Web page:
Art May 2017
On “Alexei Jawlensky” at the Neue Galerie, New York.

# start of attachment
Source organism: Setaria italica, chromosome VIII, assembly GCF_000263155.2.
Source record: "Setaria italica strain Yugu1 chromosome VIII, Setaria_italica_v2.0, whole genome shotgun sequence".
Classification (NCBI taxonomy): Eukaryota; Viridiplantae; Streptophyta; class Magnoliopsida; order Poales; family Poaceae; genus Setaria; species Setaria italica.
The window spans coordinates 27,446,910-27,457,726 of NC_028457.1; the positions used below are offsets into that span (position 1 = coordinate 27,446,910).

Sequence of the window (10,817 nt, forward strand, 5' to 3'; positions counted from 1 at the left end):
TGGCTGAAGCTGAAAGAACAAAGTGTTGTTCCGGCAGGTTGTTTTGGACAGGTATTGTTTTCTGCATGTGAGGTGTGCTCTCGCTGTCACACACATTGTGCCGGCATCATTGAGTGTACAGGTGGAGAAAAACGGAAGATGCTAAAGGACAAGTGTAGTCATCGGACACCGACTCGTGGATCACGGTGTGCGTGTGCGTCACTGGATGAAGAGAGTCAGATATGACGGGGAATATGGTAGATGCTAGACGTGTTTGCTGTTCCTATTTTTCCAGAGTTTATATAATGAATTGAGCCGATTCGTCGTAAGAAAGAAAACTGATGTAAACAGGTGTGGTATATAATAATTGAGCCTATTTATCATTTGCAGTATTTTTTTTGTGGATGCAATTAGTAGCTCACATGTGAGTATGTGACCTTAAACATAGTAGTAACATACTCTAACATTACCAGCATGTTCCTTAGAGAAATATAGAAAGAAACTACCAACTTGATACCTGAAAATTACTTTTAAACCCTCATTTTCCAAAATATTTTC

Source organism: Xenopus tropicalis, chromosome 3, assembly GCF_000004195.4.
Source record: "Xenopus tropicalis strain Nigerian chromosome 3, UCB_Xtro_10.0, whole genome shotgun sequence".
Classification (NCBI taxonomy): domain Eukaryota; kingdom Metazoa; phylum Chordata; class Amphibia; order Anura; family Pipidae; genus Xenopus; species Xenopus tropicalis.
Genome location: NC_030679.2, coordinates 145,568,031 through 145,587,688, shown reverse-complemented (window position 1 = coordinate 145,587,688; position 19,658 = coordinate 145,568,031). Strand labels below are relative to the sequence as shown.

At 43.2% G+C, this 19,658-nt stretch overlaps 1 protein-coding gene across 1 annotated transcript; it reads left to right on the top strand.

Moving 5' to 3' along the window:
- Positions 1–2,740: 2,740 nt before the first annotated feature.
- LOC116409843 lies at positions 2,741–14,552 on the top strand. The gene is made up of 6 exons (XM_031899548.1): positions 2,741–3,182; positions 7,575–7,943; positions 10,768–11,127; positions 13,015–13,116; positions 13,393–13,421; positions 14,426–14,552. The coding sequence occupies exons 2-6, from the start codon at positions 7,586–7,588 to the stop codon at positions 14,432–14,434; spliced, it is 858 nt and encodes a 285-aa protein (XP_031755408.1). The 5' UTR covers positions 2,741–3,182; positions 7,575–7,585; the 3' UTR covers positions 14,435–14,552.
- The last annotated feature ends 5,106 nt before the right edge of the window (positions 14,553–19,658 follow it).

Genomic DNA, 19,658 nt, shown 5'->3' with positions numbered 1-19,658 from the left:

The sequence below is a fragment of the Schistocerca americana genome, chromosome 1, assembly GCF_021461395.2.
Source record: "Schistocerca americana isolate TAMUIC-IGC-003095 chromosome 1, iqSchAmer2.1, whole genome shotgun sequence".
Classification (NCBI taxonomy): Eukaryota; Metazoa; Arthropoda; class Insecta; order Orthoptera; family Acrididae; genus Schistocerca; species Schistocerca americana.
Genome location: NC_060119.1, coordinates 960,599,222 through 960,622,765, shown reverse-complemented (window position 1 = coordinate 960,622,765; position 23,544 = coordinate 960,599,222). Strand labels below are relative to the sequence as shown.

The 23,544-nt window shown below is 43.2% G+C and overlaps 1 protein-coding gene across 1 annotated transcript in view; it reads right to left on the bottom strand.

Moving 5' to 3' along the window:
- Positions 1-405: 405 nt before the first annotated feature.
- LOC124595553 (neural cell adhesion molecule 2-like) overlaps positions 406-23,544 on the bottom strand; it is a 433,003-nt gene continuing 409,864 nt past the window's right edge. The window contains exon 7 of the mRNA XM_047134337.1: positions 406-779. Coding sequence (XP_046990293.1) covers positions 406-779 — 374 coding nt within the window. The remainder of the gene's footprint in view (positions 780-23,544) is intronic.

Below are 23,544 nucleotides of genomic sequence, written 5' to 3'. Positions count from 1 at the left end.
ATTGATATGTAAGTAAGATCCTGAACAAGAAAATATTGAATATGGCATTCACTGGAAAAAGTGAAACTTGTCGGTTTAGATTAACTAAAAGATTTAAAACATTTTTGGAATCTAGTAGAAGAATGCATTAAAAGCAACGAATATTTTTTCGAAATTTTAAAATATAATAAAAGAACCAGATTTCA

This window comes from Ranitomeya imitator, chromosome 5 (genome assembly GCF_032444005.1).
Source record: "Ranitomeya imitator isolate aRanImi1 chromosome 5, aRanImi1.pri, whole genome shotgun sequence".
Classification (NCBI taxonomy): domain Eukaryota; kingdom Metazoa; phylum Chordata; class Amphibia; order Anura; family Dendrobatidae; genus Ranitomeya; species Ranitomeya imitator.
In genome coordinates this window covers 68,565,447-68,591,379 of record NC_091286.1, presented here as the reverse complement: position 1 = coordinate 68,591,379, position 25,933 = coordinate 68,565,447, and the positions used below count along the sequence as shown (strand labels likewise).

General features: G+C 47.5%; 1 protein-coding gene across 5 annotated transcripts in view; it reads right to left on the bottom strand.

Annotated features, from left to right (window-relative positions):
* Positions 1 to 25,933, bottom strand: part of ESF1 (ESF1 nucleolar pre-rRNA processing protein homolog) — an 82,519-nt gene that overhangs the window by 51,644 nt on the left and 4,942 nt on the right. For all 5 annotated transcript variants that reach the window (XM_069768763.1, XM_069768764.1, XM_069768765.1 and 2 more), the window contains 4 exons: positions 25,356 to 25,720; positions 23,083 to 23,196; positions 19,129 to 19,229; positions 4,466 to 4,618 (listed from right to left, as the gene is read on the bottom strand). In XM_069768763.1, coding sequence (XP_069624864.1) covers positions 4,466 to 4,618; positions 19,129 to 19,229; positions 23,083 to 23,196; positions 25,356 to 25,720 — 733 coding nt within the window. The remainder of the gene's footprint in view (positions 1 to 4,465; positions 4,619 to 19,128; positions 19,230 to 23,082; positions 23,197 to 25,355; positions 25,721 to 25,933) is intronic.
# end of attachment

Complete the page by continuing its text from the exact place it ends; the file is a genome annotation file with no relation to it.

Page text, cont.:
Among the initial observations prompted by “Alexei Jawlensky” at the Neue Gallery—the first U.S. retrospective devoted to the Russian-born Expressionist—is that Jawlensky was a better Van Gogh than Van Gogh himself. Toward the beginning of the exhibition, viewers encounter Portrait of Marie Castell (1906), a canvas that could be mistaken for the real thing. The thickly applied brushstrokes, acidic colors, stiffly rendered contour, flattened composition, and prole-ish character of Castell—poor Vincent couldn’t have done as well. And, in significant ways, he didn’t. Sure, Jawlensky followed on the heels of Post-Impressionism; pictorial tics that were revolutionary ten to fifteen years earlier were, if not outmoded, then accepted by advanced painters. Still, it’s worth noting how adept Jawlensky is at navigating space,...
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